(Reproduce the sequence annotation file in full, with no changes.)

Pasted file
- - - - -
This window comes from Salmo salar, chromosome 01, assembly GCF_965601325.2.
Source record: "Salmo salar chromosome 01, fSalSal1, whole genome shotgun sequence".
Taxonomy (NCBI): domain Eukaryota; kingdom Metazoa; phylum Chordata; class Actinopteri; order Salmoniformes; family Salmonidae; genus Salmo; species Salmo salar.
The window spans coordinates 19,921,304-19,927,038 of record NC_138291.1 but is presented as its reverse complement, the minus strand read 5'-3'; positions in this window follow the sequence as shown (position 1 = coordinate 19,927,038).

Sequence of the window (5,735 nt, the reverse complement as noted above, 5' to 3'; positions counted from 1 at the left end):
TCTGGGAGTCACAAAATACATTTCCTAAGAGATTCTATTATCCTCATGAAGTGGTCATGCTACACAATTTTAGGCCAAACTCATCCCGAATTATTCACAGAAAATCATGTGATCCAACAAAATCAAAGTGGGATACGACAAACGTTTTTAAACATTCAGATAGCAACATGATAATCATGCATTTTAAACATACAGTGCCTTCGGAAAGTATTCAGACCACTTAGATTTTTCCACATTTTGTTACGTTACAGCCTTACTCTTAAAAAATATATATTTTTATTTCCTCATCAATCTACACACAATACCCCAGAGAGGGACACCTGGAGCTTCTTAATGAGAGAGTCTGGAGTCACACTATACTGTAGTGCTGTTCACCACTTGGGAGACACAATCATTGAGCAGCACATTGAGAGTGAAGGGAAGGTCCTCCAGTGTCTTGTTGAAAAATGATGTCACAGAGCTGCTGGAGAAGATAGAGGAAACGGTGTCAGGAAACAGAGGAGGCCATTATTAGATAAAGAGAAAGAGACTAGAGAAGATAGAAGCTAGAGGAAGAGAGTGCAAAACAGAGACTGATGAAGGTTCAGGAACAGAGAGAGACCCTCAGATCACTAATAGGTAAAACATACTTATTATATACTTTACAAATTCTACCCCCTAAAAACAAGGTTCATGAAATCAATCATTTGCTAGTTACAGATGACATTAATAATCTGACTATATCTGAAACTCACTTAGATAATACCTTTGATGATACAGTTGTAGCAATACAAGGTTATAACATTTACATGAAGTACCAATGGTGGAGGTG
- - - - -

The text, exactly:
This window comes from Salmo salar, chromosome 01, assembly GCF_965601325.2.
Source record: "Salmo salar chromosome 01, fSalSal1, whole genome shotgun sequence".
Taxonomy (NCBI): domain Eukaryota; kingdom Metazoa; phylum Chordata; class Actinopteri; order Salmoniformes; family Salmonidae; genus Salmo; species Salmo salar.
The window spans coordinates 19,921,304-19,927,038 of record NC_138291.1 but is presented as its reverse complement, the minus strand read 5'-3'; positions in this window follow the sequence as shown (position 1 = coordinate 19,927,038).

Sequence of the window (5,735 nt, the reverse complement as noted above, 5' to 3'; positions counted from 1 at the left end):
TCTGGGAGTCACAAAATACATTTCCTAAGAGATTCTATTATCCTCATGAAGTGGTCATGCTACACAATTTTAGGCCAAACTCATCCCGAATTATTCACAGAAAATCATGTGATCCAACAAAATCAAAGTGGGATACGACAAACGTTTTTAAACATTCAGATAGCAACATGATAATCATGCATTTTAAACATACAGTGCCTTCGGAAAGTATTCAGACCACTTAGATTTTTCCACATTTTGTTACGTTACAGCCTTACTCTTAAAAAATATATATTTTTATTTCCTCATCAATCTACACACAATACCCCAGAGAGGGACACCTGGAGCTTCTTAATGAGAGAGTCTGGAGTCACACTATACTGTAGTGCTGTTCACCACTTGGGAGACACAATCATTGAGCAGCACATTGAGAGTGAAGGGAAGGTCCTCCAGTGTCTTGTTGAAAAATGATGTCACAGAGCTGCTGGAGAAGATAGAGGAAACGGTGTCAGGAAACAGAGGAGGCCATTATTAGATAAAGAGAAAGAGACTAGAGAAGATAGAAGCTAGAGGAAGAGAGTGCAAAACAGAGACTGATGAAGGTTCAGGAACAGAGAGAGACCCTCAGATCACTAATAGGTAAAACATACTTATTATATACTTTACAAATTCTACCCCCTAAAAACAAGGTTCATGAAATCAATCATTTGCTAGTTACAGATGACATTAATAATCTGACTATATCTGAAACTCACTTAGATAATACCTTTGATGATACAGTTGTAGCAATACAAGGTTATAACATTTACATGAAGTACCAATGGTGGAGGTG